Methods for Discovering New Research Topics

Finding new research topics is an important skill to develop before pursuing a doctorate. It is commonly accepted, however, that selecting a new topic for your research is difficult. Professors may occasionally inquire about your interests in specific topics. If you answered yes, you may be assigned to those precise themes and will not have to come up with your dissertation topic. The majority of the time, however, professors will require you to establish some subjects on which you can work and then collaborate with you to choose one of the topics as your dissertation topic. Here are some pointers to keep in mind while you brainstorm fresh study subjects.

1. Look for collaborators from various disciplinary backgrounds.

When you run out of ideas for research topics in your particular discipline, you might broaden your horizons and look for cross-functional collaboration. For example, scientific students may apply their existing methods to other sectors, whereas education students may seek scientific ways to demonstrate that their proposals are rational and have the potential to be implemented in society.

2. Attend relevant workshops

Each quarter, departments host regular seminars. Our school also provides select workshops that are available to the entire campus. Please do not limit yourself to attending seminars in your professional field. Different sectors can often provide additional opportunities for developing unique ideas. Participate in as many seminars as possible, not only to uncover fresh ideas but also to keep up with advanced technologies. Seminars allow you to interact with presenters about their initiatives. These debates may provide you with new ideas for developing your intriguing themes. You might even find that some of the projects given have restrictions; it’s then up to you to create a new model to overcome those limitations.

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3. Read to learn about new topics and advanced technologies

Each week, read at least two to three papers. Don’t worry if that seems like a lot! You do not need to carefully study every paper. When you first go over the paper, scan it. If you can locate aspects of interest, you will spend more time reading the paper carefully. After a second reading, you should completely understand how the author investigates their topic and whether you can make any adjustments based on the article. If you can make modifications or apply the methods to various challenges, you can try to expand your research based on the paper.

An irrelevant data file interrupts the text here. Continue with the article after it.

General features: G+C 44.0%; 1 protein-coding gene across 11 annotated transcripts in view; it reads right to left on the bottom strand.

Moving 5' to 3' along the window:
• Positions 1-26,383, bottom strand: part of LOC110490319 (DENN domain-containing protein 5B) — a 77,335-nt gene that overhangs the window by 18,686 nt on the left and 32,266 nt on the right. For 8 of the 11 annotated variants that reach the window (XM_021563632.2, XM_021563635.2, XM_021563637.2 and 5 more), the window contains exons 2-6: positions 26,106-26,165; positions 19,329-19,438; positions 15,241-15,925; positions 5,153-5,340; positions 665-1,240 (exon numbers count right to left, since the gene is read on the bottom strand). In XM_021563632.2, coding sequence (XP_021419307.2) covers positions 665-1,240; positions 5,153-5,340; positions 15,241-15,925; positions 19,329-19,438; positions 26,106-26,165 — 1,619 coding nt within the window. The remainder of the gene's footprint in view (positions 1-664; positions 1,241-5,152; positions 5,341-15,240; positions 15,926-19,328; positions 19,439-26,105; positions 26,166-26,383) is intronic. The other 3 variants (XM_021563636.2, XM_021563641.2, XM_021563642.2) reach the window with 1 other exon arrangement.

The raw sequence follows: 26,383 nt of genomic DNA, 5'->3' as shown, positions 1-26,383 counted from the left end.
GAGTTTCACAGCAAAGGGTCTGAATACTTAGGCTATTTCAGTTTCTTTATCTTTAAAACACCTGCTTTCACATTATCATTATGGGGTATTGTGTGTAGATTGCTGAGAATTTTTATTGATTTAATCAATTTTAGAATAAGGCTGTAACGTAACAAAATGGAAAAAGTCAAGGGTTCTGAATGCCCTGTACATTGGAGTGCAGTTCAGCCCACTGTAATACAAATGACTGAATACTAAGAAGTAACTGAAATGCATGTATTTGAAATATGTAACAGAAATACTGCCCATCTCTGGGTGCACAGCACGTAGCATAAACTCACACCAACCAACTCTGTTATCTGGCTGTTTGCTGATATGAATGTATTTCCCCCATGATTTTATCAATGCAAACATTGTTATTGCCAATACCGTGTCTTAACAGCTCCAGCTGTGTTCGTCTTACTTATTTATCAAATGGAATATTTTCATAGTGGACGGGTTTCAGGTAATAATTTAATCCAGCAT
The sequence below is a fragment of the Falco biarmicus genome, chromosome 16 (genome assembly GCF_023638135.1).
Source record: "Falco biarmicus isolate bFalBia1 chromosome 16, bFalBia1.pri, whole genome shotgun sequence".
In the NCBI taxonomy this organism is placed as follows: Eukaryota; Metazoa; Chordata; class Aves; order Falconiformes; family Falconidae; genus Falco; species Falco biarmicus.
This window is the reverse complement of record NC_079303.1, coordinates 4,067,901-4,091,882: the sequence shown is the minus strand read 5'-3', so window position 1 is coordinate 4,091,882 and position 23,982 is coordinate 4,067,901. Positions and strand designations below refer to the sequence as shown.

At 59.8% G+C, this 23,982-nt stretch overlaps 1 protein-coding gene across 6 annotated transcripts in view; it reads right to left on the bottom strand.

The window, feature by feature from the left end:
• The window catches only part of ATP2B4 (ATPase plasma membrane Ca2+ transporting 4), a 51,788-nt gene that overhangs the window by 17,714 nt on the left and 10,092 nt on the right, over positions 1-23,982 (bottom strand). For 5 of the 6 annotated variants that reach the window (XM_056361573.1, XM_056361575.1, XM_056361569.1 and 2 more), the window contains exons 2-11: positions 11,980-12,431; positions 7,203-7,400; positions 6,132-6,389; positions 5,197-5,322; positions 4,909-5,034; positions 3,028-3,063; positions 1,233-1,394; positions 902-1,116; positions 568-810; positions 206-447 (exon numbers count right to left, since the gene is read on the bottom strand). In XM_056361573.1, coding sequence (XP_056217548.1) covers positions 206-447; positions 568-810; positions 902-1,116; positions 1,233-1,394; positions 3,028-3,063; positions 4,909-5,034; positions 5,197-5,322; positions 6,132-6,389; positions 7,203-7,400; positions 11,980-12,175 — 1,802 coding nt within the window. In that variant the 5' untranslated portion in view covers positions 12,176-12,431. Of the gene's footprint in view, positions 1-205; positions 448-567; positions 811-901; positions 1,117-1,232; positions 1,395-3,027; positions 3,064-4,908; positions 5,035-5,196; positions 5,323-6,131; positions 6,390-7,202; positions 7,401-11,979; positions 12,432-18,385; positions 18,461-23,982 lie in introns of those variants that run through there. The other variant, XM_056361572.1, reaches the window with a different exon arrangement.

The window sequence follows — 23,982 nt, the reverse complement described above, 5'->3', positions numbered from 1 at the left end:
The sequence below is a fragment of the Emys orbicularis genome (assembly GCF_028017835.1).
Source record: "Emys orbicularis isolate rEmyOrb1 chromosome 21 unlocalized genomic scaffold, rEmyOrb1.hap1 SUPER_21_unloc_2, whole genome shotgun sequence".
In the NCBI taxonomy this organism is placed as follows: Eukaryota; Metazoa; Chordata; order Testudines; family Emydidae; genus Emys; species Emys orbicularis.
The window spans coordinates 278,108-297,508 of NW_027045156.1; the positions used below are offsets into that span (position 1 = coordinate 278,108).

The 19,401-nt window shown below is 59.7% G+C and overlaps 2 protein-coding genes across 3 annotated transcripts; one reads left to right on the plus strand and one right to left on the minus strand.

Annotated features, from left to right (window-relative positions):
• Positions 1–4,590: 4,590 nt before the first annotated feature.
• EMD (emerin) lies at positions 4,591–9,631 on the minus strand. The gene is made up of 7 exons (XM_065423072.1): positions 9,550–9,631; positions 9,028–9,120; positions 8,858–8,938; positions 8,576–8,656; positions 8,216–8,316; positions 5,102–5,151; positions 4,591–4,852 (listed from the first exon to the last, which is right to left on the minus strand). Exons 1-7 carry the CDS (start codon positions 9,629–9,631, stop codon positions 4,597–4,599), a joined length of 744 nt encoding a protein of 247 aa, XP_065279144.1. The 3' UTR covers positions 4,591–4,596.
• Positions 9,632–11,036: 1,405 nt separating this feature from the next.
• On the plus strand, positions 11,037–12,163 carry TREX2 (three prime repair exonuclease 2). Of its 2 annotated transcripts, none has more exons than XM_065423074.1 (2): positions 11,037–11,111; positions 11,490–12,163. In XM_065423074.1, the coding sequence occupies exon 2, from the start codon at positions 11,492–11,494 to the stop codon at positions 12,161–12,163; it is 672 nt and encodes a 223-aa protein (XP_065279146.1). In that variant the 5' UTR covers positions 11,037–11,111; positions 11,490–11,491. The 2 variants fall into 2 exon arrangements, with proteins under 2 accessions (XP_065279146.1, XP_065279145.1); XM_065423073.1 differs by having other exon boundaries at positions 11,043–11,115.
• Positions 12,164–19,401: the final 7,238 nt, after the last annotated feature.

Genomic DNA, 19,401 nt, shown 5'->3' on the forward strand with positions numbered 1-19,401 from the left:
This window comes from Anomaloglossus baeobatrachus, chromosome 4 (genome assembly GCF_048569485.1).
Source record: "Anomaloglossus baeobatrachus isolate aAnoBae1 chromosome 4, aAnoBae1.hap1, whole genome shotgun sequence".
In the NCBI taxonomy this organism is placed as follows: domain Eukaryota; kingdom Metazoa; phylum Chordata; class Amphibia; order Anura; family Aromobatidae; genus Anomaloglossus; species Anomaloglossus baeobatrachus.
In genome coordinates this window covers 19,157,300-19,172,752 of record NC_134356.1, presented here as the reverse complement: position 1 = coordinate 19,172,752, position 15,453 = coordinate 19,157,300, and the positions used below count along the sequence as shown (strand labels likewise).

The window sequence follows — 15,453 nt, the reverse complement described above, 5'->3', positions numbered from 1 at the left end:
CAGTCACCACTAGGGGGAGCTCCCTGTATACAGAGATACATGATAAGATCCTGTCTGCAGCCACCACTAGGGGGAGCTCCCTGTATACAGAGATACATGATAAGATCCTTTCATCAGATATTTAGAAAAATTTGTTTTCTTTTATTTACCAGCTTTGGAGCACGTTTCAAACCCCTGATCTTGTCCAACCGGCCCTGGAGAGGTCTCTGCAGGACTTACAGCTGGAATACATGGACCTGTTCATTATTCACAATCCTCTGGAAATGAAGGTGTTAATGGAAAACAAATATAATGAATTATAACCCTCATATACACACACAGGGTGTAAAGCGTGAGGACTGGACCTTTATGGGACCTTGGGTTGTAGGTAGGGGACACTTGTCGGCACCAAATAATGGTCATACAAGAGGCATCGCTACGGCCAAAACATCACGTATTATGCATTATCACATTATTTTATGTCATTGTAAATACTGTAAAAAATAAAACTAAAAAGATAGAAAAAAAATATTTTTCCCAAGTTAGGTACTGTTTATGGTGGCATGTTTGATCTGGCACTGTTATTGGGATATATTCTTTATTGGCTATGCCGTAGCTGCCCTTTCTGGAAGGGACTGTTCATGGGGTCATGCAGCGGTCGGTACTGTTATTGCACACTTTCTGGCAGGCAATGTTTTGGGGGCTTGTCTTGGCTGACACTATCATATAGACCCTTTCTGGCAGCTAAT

4. Establish a broad area of interest or ideas you already have.

Good projects are completed in a repeatable or sequential manner. If you are stuck for ideas, consider the classes or projects you were interested in as an undergraduate or early graduate student. Then, using your prior projects, try to develop or deepen your new study topic. For example, as an undergraduate, the methods you used to complete a project may have had limits that you can now either improve on or overcome by developing a new algorithm. Furthermore, you may be able to apply your present methodologies to some emerging fields.

5. Create a research topic based on a social phenomenon.

Although the public frequently highlights the benefits of a college education for graduates, the benefits to society are equally essential. You could explore social phenomena and discover a new technique to solve societal problems through research. For example, there have recently been numerous fires in the mountains that have spread throughout California. This situation can be used to inspire a variety of initiatives. Biological experts, for example, can look into how these fires influence species. Statisticians can work on predicting and avoiding similar tragedies in the future. During this disaster, social workers can focus on ways to protect people’s lives.

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